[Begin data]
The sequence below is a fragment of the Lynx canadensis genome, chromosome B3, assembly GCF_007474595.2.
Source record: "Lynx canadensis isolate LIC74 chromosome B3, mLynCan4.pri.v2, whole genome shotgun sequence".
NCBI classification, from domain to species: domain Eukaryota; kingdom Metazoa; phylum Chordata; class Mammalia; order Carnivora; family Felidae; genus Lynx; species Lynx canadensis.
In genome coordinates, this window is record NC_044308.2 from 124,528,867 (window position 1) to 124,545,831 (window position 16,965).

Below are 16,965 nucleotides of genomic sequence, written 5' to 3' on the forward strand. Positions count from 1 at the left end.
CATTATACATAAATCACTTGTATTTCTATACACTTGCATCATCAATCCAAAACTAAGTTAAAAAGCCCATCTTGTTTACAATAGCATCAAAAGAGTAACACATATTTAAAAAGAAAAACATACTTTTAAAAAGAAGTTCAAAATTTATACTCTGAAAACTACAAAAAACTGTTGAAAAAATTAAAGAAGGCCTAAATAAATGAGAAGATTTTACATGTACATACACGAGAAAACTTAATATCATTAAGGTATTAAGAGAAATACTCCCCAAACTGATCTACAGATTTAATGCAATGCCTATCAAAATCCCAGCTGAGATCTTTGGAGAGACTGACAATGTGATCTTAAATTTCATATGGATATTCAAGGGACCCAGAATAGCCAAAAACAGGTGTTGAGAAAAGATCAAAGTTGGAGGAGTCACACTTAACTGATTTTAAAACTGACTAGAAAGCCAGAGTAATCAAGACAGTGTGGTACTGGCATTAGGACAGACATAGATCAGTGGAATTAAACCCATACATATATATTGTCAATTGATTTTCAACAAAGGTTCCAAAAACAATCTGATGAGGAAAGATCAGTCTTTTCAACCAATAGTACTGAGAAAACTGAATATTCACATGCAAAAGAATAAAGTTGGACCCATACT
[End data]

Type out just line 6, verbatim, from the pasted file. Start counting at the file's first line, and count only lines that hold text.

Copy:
CATTATACATAAATCACTTGTATTTCTATACACTTGCATCATCAATCCAAAACTAAGTTAAAAAGCCCATCTTGTTTACAATAGCATCAAAAGAGTAACACATATTTAAAAAGAAAAACATACTTTTAAAAAGAAGTTCAAAATTTATACTCTGAAAACTACAAAAAACTGTTGAAAAAATTAAAGAAGGCCTAAATAAATGAGAAGATTTTACATGTACATACACGAGAAAACTTAATATCATTAAGGTATTAAGAGAAATACTCCCCAAACTGATCTACAGATTTAATGCAATGCCTATCAAAATCCCAGCTGAGATCTTTGGAGAGACTGACAATGTGATCTTAAATTTCATATGGATATTCAAGGGACCCAGAATAGCCAAAAACAGGTGTTGAGAAAAGATCAAAGTTGGAGGAGTCACACTTAACTGATTTTAAAACTGACTAGAAAGCCAGAGTAATCAAGACAGTGTGGTACTGGCATTAGGACAGACATAGATCAGTGGAATTAAACCCATACATATATATTGTCAATTGATTTTCAACAAAGGTTCCAAAAACAATCTGATGAGGAAAGATCAGTCTTTTCAACCAATAGTACTGAGAAAACTGAATATTCACATGCAAAAGAATAAAGTTGGACCCATACT